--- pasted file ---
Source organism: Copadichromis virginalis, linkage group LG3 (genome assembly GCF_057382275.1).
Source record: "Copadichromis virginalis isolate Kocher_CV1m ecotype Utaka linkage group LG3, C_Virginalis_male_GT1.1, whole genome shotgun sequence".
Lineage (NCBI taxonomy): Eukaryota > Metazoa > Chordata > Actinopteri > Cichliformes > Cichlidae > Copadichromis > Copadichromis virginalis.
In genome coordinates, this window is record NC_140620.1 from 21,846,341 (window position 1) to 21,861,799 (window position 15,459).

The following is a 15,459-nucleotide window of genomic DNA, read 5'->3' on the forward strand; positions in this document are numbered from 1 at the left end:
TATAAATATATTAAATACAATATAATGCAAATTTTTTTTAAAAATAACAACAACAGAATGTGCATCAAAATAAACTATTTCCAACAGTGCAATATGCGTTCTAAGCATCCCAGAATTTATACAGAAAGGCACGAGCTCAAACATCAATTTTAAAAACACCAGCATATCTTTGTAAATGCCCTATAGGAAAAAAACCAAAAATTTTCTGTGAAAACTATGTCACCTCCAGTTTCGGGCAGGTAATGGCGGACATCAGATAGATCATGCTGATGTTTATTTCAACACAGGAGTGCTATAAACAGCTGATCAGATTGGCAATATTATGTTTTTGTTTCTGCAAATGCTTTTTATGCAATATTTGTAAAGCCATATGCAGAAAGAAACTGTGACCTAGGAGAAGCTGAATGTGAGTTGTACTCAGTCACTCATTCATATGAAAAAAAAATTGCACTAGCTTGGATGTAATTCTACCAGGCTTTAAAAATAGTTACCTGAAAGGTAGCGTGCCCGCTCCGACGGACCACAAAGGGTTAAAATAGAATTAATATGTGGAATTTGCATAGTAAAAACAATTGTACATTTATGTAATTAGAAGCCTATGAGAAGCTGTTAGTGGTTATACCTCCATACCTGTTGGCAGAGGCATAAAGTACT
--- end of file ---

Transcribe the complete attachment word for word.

Source organism: Copadichromis virginalis, linkage group LG3 (genome assembly GCF_057382275.1).
Source record: "Copadichromis virginalis isolate Kocher_CV1m ecotype Utaka linkage group LG3, C_Virginalis_male_GT1.1, whole genome shotgun sequence".
Lineage (NCBI taxonomy): Eukaryota > Metazoa > Chordata > Actinopteri > Cichliformes > Cichlidae > Copadichromis > Copadichromis virginalis.
In genome coordinates, this window is record NC_140620.1 from 21,846,341 (window position 1) to 21,861,799 (window position 15,459).

The following is a 15,459-nucleotide window of genomic DNA, read 5'->3' on the forward strand; positions in this document are numbered from 1 at the left end:
TATAAATATATTAAATACAATATAATGCAAATTTTTTTTAAAAATAACAACAACAGAATGTGCATCAAAATAAACTATTTCCAACAGTGCAATATGCGTTCTAAGCATCCCAGAATTTATACAGAAAGGCACGAGCTCAAACATCAATTTTAAAAACACCAGCATATCTTTGTAAATGCCCTATAGGAAAAAAACCAAAAATTTTCTGTGAAAACTATGTCACCTCCAGTTTCGGGCAGGTAATGGCGGACATCAGATAGATCATGCTGATGTTTATTTCAACACAGGAGTGCTATAAACAGCTGATCAGATTGGCAATATTATGTTTTTGTTTCTGCAAATGCTTTTTATGCAATATTTGTAAAGCCATATGCAGAAAGAAACTGTGACCTAGGAGAAGCTGAATGTGAGTTGTACTCAGTCACTCATTCATATGAAAAAAAAATTGCACTAGCTTGGATGTAATTCTACCAGGCTTTAAAAATAGTTACCTGAAAGGTAGCGTGCCCGCTCCGACGGACCACAAAGGGTTAAAATAGAATTAATATGTGGAATTTGCATAGTAAAAACAATTGTACATTTATGTAATTAGAAGCCTATGAGAAGCTGTTAGTGGTTATACCTCCATACCTGTTGGCAGAGGCATAAAGTACT